Did You Know?

March 11, 2015 by No Comments

While stand-alone LTC policies are one way to address long-term care expenses, another alternative can be what’s called a … “LTC Combination Policy.”  This type of insurance policy combines a cash-value life insurance policy with a tax-qualified, long-term care benefit. These combination policies take advantage of federal income tax law (state law may differ) which allows for tax-free payment of “accelerated death benefits,” up to the policy’s death benefit or face amount, should the insured need long-term care.  If LTC services are required, the policy death benefit can be used to help pay these costs. If LTC services are not needed, or only a portion of the death benefit is used to pay LTC expenses, any remaining policy death benefit (less any policy loans) passes to beneficiaries named by the insured. Such a combination policy is most appropriate when there is a need for both life insurance and long-term care protection.

There are long-term care “riders” that for an additional cost can be added to a life insurance policy which allows the insurance carrier to advance the policy’s death benefit to the insured, if long-term care is required.

Benefits:  Benefits in the form of accelerated death benefits paid during lifetime can be “triggered” when the insured is considered to be either “terminally ill” (death is expected within or 12 or 24 months depending on the policy) or “chronically ill.” For long-term care purposes with most policies, an insured is considered to be chronically ill when he or she is either (1) expected to be unable to perform for 90 days two of six activities of daily living (eating, bathing, dressing, toileting, transferring, and maintaining continence), or (2) suffers from a cognitive impairment such as Alzheimer’s, dementia, or Parkinson’s disease.  Some policies also offer accelerated benefits where there has been a “critical illness,” for example, a heart attack, cancer, major organ transplant just to name a few qualifying conditions.

Elimination period:  Similar to a stand-alone LTC policy, before long-term care payments can begin there is also an elimination period or “waiting” period which can range from 60- 100 days. The elimination period usually only has to be satisfied one time.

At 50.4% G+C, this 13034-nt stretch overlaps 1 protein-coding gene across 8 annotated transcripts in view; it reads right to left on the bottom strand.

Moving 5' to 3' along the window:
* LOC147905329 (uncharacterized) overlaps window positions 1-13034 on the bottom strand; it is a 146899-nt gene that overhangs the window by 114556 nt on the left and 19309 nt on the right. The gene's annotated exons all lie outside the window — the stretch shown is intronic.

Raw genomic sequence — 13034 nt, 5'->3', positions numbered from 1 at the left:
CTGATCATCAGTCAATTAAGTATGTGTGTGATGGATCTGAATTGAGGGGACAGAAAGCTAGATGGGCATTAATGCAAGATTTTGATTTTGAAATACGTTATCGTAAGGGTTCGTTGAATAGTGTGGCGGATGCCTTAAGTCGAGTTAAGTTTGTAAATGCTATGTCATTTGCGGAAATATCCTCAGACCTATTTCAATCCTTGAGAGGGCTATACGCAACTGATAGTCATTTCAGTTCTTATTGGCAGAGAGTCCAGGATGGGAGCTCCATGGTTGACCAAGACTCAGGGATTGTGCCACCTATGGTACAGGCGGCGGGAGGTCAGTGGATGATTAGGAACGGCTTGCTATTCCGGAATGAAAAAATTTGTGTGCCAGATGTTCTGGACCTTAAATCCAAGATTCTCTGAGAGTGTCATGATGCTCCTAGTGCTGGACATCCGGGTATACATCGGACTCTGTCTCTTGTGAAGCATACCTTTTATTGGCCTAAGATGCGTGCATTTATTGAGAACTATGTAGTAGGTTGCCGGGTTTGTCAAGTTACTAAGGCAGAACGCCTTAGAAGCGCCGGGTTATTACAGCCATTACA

Monthly LTC benefit amount: The monthly LTC benefit is a set percentage of the total death benefit, typically selected by the policy owner when the policy is purchased.   There is generally also a maximum amount which is either expressed as a dollar number and/or a percentage of the policy’s face amount.  Even if all of the accelerated benefits are used during the Insured’s lifetime these policies usually have a residual death benefit available to a named beneficiary.

Impact of LTC payments on policy death benefit: As LTC benefits are paid out, the policy’s death benefit is reduced dollar-for-dollar.

Indemnity vs. actual expenses (reimbursement): While a few policies pay benefits on an indemnity (once payments begin the monthly payment is the same regardless of the dollar amount of LTC expenses incurred), most policies pay benefits on an expense or reimbursement basis where they pay the lesser of the monthly benefit or the actual LTC expenses incurred. Under the reimbursement method, if LTC expenses are less than the normal monthly payment, any unused balance is held over, potentially extending the benefit period.

Paying for the policy: In many cases, a life insurance policy with LTC benefits is funded with a large, single premium.  Some policies are paid through periodic premium payments. If appropriate, an existing cash-value life insurance may be exchanged tax-free for a new combination policy.

Taxability of benefits: Depending on the type of policy, long-term care benefits for terminal or chronic illnesses are received federal income-tax free under either IRC Sec. 101(g) or IRC Sec. 7702b.  Policies that offer benefits for “critical illnesses” may be entitled to tax-free treatment as well but federal law is not definitive.  It’s important to consult with your legal or tax advisor.

Other Factors to Consider:

Effect of inflation: Over time, the cost of LTC, like many other things that we buy, will increase. Since it may be many years in the future before long-term care is needed, consider a combination policy that offers a cost-of-living (COLI) rider. Without such a rider, there is a risk that a policy’s LTC benefits will not keep up with increases in the cost of long-term care. Generally, once a policy is in force, the death benefit does not increase.

Is this the right solution? A combination life insurance-LTC combination is simply another alternative to paying for long-term care expenses.  May not be the right tool if, for example, the insured is already covered by adequate life insurance. For some individuals, a stand-alone LTC policy is more appropriate and, often-times consideration may be given to having both types of policies.

Professional Guidance is Important:  The advice and guidance of legal, tax and insurance professionals is strongly recommended when planning for long-term care expenses and the various types of products available to address these needs.